Where Old School Farming meets High Tech
In this article we speak to Pat McKenna, a North Monaghan farmer about his role in the innovative conservation grazing programme on Sliabh Beagh. We also find out how “Virtual Fencing” and other conservation efforts are helping restore Sliabh Beagh’s ecological richness.
Back in 2007 a massive fire destroyed over 700 hectares (1750 acres) of the Special Area of Conversation located on the upper slopes of Sliabh Beagh in North Monaghan. The fire wiped out ground nesting birds and vast areas of rare flora and fauna and it can take an upland many years to recover: in the aftermath of a fire some of the first species to reestablish are the invasive and quick growing grasses that can choke and restrict the rarer plant species. Locals were also noticing reductions in rare ground nesting birds as well as increasing amounts of self seeding Sitka Spruce from conifer forestry plantations. In response, a group of stakeholders developed maps detailing vegetation types across the vast area as well as history of burns in the area. It was decided that conservation grazing would be a cost effective method to graze the fire prone vegetation and thus reduce the intensity and spread of any future fires. The mountain area is vast and so electronic collars are fitted to the cattle enabling the farmer to track their movements and also allowing virtual fencing to restrict cattle to where they are needed.
High Tech Grazing
Pat farms a Dexter suckler herd on the lower slopes of Sliabh Beagh and he was instrumental in adopting the “No Fence” electronic collars that are fitted on the cattle. These collars (costing around €270 each) make conservation grazing possible. Without the collars, the cattle would spread over vast areas without making a proper impact into the overgrowth – the fire would still be able to spread easily. The collars also solve the problem of finding the small docile creatures in such a wild and rolling landscape. Pat explained, “Heading up there every day to check the cattle can take a hour and a half. The collars mean I now have a better idea of where my cattle are and how they are behaving while also allowing me to visit less often. It’s a dramatic time saver and I can check their movements and location 24 / 7.”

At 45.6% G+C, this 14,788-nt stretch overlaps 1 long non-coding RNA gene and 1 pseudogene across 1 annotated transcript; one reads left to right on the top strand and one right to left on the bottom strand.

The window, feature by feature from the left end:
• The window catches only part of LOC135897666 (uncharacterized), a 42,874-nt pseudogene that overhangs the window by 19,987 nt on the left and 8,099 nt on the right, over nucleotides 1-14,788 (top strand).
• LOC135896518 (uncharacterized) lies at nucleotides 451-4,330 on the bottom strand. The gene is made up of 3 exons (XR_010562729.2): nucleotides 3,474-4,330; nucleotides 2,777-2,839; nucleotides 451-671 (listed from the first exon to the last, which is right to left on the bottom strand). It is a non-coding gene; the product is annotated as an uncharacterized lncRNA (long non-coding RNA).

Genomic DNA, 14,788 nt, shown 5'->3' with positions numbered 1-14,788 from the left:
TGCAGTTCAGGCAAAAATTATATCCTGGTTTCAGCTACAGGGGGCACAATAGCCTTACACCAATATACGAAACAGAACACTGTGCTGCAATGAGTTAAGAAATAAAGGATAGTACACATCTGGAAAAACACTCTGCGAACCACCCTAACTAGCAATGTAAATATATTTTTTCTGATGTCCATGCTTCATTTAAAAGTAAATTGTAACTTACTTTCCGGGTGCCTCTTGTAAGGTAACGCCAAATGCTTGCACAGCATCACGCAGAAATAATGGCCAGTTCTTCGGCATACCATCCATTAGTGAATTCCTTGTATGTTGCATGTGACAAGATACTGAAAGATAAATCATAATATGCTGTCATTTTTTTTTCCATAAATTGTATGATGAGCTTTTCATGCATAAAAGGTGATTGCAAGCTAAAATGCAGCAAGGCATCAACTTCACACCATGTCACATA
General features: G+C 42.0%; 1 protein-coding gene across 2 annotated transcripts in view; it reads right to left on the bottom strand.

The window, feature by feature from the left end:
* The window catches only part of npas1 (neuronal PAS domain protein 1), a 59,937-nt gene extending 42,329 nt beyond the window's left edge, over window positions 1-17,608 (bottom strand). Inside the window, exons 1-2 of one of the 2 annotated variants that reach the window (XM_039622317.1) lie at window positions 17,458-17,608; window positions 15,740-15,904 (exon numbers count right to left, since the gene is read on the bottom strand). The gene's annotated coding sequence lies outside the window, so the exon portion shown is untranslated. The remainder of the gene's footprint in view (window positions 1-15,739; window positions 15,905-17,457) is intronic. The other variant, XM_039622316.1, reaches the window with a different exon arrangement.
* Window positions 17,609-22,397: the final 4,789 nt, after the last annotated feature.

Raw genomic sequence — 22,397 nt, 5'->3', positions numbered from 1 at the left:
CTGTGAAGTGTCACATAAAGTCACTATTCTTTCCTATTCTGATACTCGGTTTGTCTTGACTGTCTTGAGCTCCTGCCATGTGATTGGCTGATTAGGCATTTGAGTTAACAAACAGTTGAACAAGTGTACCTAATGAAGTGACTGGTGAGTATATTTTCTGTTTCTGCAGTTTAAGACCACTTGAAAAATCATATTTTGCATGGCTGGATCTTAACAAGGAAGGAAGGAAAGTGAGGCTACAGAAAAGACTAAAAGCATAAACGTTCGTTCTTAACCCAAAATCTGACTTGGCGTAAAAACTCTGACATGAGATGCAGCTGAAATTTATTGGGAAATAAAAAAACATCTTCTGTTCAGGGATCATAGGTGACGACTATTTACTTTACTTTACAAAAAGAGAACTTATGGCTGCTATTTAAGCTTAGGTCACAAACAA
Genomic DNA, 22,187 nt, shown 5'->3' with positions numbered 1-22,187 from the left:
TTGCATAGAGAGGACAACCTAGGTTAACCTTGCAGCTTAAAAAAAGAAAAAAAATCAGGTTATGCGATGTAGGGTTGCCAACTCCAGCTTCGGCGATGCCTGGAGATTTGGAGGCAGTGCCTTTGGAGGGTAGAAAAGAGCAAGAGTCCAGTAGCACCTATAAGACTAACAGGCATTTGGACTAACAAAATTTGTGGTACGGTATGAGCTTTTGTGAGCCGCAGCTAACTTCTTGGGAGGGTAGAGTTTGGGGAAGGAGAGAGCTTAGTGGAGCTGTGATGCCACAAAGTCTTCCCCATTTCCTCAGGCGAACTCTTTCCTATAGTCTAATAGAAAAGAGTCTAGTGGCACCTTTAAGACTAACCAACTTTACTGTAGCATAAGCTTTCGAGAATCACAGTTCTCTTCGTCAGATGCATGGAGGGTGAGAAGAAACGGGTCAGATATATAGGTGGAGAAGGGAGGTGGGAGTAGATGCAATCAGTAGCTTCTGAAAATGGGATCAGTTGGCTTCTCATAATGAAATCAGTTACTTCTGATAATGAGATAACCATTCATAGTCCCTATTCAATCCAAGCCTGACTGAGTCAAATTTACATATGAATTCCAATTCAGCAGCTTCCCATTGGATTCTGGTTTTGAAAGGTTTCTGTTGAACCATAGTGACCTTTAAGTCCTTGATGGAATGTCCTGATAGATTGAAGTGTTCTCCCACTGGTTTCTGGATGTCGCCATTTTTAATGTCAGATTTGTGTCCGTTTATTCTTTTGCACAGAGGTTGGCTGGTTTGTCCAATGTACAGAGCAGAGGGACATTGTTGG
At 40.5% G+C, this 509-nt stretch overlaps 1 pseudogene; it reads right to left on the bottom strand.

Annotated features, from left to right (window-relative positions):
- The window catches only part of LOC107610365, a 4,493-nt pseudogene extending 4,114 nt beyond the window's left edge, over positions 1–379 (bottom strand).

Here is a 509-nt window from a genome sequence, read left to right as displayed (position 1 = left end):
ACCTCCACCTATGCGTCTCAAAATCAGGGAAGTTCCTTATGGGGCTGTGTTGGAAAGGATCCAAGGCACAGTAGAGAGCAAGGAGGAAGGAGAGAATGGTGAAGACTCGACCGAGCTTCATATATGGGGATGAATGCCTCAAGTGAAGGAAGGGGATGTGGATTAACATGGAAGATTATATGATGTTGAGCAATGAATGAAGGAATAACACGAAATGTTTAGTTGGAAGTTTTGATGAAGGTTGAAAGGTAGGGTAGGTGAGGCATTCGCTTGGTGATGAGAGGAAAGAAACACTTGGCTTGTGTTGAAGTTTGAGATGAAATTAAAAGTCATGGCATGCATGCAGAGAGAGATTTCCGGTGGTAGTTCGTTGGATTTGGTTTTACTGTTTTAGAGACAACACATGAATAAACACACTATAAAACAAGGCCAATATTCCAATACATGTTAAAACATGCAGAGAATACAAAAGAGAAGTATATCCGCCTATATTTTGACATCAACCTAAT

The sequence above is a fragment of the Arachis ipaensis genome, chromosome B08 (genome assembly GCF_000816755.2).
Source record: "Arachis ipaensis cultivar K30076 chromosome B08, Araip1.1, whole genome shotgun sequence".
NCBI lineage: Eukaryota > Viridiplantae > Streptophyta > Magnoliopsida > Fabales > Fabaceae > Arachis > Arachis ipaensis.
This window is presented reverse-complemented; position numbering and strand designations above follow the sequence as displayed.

The “No Fence” system causes the collar to beep when the cattle approach the “virtual” boundary which has been created by the user on the No Fence App. The idea is that the cattle know to stay within boundaries set by the farmer and in theory they can strip graze an area without any physical boundary. However Pat has found that Dexter react better when the virtual fence follows a visual feature on the ground – albeit a patchy raised bank, a dried up ditch or a single strand of barbed wire. Once the cattle hear the warning signal and see the physical impediment they know to turn back. Otherwise they risk a short electric shock. Once the Dexter get to understand the system they rarely activate the electric shock as they understand the warning beep and move away. The No Fence App records all attempts by individual cattle to break the perimeter and allows Pat to move that animal down to traditional grazing pastures if it isn’t suitable for the mountain. There’s talk of overwintering the Dexter out on the mountain but it would bring extra challenges for the farmer during extreme weather conditions – keeping access to water and food during prolonged periods of snow or heavy frost could be very difficult.
Other Conservation Activities